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wine country ranch cooking

Fig caviar

Fig caviar

One of my favorite memories of my childhood was my grandparent’s huge mission fig tree. My grandmother had made a little play area under the shade of the tree for her grandchildren. She had found a small old iron stove and put it under it for us to ‘cook’ with. I had a very dashing dining table made out of a large wooden spool that at one time held irrigation pipe. My chairs were logs from the wood pile … The French Laundry had nothing on my décor! I made some amazing mud pies under that tree. My uncle caught my grandmother’s dog Ludwig, a very culinary mutt, eating one of my creations. Who knew dirt could taste so good?

Now I don’t have that wooden spool anymore for a table, but I still like to set up a nice platter for my friends. One of my favorite meals is to have what my mother used to call, “Brie feeds.” It’s pretty informal, different cheeses, crackers, breads, nuts, fruits and some types of meat. Some of my favorite types of cheese are goat or a really smelly blue, and then add something slightly sweet to them. Gorgonzola on apple slices, or a piece of toast with goat cheese and smear of fig caviar just make my taste buds rejoice.

I designed this fig caviar with fresh figs the first time, and then thought … not everyone lives in California and can’t get fresh figs at the market. Back to the store I went and bought some dried figs. You can either use white or mission figs … if you do use fresh, peel them first. When making this caviar know that it’s going to take a lot of time, I usually make it on a lazy Sunday, then put it in a container and leave it in the fridge. It should be good for a couple of weeks. This pairs well with most wine and cheese.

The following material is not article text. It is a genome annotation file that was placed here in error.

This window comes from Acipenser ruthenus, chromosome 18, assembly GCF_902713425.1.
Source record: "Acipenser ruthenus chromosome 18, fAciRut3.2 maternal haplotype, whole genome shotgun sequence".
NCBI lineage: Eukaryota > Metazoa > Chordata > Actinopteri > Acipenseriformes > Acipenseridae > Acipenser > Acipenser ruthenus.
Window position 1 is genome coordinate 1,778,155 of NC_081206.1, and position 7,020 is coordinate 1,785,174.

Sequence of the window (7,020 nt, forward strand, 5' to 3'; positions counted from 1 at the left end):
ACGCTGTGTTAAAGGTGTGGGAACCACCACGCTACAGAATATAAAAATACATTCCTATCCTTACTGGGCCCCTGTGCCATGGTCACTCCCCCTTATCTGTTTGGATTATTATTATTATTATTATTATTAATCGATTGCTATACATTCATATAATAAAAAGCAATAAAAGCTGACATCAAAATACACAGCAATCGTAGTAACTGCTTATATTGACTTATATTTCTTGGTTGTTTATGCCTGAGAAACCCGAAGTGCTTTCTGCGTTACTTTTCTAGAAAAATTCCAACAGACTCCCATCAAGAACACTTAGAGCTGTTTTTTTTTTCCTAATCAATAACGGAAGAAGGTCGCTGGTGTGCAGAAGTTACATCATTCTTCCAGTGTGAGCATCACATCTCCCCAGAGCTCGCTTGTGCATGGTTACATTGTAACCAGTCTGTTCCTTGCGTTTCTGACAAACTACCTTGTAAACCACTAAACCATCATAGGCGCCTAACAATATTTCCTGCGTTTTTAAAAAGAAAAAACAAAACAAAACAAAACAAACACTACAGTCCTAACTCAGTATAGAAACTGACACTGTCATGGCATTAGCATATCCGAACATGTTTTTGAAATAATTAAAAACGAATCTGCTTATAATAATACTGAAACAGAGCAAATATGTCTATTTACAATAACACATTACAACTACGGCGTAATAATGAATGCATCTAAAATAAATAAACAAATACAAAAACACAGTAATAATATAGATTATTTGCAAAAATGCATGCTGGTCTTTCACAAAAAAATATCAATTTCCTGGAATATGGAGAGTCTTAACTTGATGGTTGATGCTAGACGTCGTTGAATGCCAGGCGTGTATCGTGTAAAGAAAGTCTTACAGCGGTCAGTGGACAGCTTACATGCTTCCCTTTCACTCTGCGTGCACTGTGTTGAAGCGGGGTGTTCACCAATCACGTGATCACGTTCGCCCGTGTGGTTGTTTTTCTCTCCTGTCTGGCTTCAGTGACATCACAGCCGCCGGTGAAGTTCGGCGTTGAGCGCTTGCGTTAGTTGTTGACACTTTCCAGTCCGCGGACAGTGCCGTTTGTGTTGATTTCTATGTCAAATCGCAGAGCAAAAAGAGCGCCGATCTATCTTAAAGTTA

Fig Caviar

September 3, 2017
: 2 to 3 cups of caviar
: 20 min
: 2 hr
: 2 hr 20 min
: 1/2 glass of wine


  • 2 bay leaves
  • 1 sprig of rosemary
  • 14 oz. of dried figs--stemmed and halved
  • 1 ½ cup of white balsamic vinegar – or apple cider vinegar
  • ½ cup of brown sugar
  • ½ teaspoon of black pepper
  • 1 teaspoon of Kosher Salt
  • 6 cups of water
  • Step 1 Put all ingredients in large pot over low heat and simmer for close to two hours.
  • Step 2 Remove stem of rosemary, the rosemary leaves can stay in pot.
  • Step 3 Remove the bay leaves.
  • Step 4 Take mixture and puree in food processor … It’s okay if the fig seeds aren’t mashed up.
  • Step 5 Store the caviar in a sealed container in the refrigerator.

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